By Assunta Ng
NORTHWEST ASIAN WEEKLY
The aesthetic Nagomi Tea House inside the old Uwajimaya has been dismantled. Nagomi, once a community gathering space, is gone unexpectedly.
For the past seven years, Nagomi was the natural gathering place for the community to mourn, laugh, rage, engage, lobby, debate, and celebrate. It was a community asset because of its location, affordability, availability, and size.
When legendary community activist Bob Santos died in 2016, InterIm quickly organized a gathering a few days later. Over 200 people came. People not only hugged each other for comfort, they huddled together crying, sharing grief and what Uncle Bob meant to them. It was reassuring to see Bob’s widow, Rep. Sharon Tomiko Santos, holding it together. Nagomi, which means “harmony,” made community members feel comforted in times of sorrow and crisis.
There were historical moments at Nagomi, such as a series of meetings on the murder of community hero Donnie Chin. There, I witnessed the increasing anger, anxiety, and frustrations of the audience to hold the Seattle Police Department (SPD) accountable. It was empowering to see how community members stood up together for Chin. Big shots from SPD standing on one side of the audience, couldn’t really say much about the unsolved case. After each meeting, community members walked away from the tea house, sighing and moaning, without seeing the light at the end of the tunnel.
When I visited the closed tea house recently, I imagined the sign “Justice for Donnie!” still hanging up on the wall during those community meetings. Now, the tea house’s traditional Japanese light fixtures are lying on the floor next to that wall. The place is now cold, lonely, and empty.
If you attended last year’s API Candidates Forum, you would remember 10 Seattle mayoral candidates at the packed Nagomi, some demonstrated or pretended they had deep ties with the Asian community through warm greetings. Whenever those election forums were held at Nagomi, the community’s attendance exploded, compared to other venues. Location matters.
Julie Pham, a key organizer of the Ethnic Media Candidates Meet n Greet, said, “We held the [event] at Nagomi Tea House for years. It was the perfect place — near so many ethnic media offices, a parking lot for the candidates who were hopping from one event to the next.”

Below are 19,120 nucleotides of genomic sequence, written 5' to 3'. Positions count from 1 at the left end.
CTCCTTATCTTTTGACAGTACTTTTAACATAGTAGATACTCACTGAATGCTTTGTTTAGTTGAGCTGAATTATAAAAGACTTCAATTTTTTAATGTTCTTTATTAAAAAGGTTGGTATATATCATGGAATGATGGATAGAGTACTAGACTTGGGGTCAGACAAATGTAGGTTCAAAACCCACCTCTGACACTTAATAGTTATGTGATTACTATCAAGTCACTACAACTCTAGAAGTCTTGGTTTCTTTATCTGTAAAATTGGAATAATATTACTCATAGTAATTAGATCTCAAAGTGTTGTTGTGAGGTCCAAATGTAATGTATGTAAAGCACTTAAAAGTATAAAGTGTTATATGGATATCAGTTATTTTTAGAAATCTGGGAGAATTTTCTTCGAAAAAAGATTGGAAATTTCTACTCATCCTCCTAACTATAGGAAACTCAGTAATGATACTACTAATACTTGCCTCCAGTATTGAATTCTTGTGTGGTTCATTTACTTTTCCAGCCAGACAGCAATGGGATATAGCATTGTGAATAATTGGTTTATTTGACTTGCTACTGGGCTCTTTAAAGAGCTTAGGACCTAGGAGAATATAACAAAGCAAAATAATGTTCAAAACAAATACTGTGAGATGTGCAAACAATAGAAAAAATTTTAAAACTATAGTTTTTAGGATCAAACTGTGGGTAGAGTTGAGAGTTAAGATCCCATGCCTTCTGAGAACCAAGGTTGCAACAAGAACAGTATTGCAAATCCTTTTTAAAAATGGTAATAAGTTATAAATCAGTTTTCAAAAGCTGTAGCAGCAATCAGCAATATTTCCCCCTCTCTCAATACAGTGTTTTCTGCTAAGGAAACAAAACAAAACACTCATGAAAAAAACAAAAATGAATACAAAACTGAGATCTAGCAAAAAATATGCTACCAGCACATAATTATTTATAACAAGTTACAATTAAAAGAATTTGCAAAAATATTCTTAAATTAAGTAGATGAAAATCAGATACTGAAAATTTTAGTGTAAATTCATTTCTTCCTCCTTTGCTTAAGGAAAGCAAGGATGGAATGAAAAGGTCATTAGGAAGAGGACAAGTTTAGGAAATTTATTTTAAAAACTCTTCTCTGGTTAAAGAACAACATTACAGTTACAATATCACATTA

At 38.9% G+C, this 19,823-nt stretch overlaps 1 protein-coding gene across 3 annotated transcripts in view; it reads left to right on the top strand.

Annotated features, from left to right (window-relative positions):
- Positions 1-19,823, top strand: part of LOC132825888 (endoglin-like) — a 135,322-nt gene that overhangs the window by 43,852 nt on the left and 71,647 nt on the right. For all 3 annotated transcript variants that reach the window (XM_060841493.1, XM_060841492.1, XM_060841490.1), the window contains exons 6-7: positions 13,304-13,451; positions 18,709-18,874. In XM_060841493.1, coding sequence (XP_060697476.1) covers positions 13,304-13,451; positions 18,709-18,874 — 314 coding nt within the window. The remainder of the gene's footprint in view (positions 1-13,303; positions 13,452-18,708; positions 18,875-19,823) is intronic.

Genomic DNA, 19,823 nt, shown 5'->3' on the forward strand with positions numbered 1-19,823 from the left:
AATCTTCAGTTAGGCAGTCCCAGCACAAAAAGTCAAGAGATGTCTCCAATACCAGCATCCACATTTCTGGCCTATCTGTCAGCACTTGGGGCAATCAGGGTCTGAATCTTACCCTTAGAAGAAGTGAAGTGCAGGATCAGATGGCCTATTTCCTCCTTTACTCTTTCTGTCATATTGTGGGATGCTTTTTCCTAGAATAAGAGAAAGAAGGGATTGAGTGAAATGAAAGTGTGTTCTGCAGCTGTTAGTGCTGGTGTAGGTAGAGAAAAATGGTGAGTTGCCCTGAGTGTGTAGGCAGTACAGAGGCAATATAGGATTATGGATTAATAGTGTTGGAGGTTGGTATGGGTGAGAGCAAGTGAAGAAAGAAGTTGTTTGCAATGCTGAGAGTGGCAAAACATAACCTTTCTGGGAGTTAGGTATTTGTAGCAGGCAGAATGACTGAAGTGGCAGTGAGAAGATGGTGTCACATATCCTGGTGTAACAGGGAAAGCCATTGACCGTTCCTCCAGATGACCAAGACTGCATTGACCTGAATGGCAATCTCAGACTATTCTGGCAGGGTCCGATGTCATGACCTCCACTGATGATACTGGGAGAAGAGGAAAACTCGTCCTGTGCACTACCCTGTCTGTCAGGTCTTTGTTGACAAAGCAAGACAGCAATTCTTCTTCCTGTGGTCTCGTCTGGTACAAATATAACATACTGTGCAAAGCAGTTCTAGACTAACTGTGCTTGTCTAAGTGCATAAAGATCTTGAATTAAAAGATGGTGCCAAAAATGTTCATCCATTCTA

Nagomi provided a huge space of over 8,000 square feet. No one had to worry about making room for surprise guests. In addition, several cultural programs were held there, including karaoke contests, lavish tea ceremonies, and festivals for youth and holidays.
Why I’ll miss Nagomi
The Chinatown-International District lost Asian Resource Center when it was sold in 2015 to make way for Summit Charter School. The ID Community Center is not always available to the community, since it has its own programs and classes, and restricted hours. I have rented the Community Center’s gym before, it’s the most expensive facility in the ID.
Nagomi offered its space almost free of charge for emergency meetings and was often low-cost for community events. All we had to do was make a phone call to or email Tomio Moriguchi, Nagomi’s founder and former Uwajimaya chair. It was convenient. There was little paperwork, no deposit requirement or reference checks to rent the site. Never mind the sound system was not perfect. Never mind the restroom was not in the best shape. And oh, there was a kitchen to prepare food, an important element for Asian community events.
Since the new Uwajimaya was built across the street 18 years ago, the old store has been rented to retail antique stores. Later, parts of it were leased to Oasis Bubble Tea, and the Uwajimaya family had plans for the remaining space for new restaurants and a karaoke site. But the deals fell through.
In the meantime, the tea house idea was born. Tomio Moriguchi didn’t own the tea house. It was a gift from Sekisui to Japan Fair Matsuri. Eight years ago, the tea house needed a home, since the original guardian of the tea house retired. And it landed at the old Uwajimaya site.
Nagomi used to host up to 60 events during the year. It never made any profit, according to Moriguchi. The only reason Nagomi was able to survive is because it didn’t need to pay rent, since the Moriguchi family owns the property. Since the sound system was so bad, Moriguchi said the number of events declined dramatically in recent years. Elaine Ko was one of the staff members to lay the groundwork for Nagomi programs. But she has retired, and was not available for comments.
Uwajimaya is now run by the third generation of the Moriguchi family, and Moriguchi’s daughter, Denise, is Uwajimaya’s CEO and president. Tomio’s nieces and nephews work in different departments of the business. Uwajimaya has three other stores in King County and one in Oregon, in addition to real estate developments such as the Publix.
Moriguchi said, “It (Nagomi) would need at least $250,000 to fix the lights and the sound system. The new generation (of the Moriguchi family) didn’t want to invest (in the venture). I was disappointed.”
Moriguchi, 82, said his family has other plans. At his age, he “doesn’t want to push it (the project) because if he does, he would have ended up doing it himself. If the family decides to remodel Nagomi, he said they would have to step in and be involved in the project.
To some extent, the community has taken the tea house for granted. I’d like to say thank you to Tomio and the Moriguchi family for allowing us to use the facility for many years.
Nagomi is gone, but not forgotten. And the tea house is now boxed in wooden containers, waiting for a new home.
Assunta can be reached at firstname.lastname@example.org.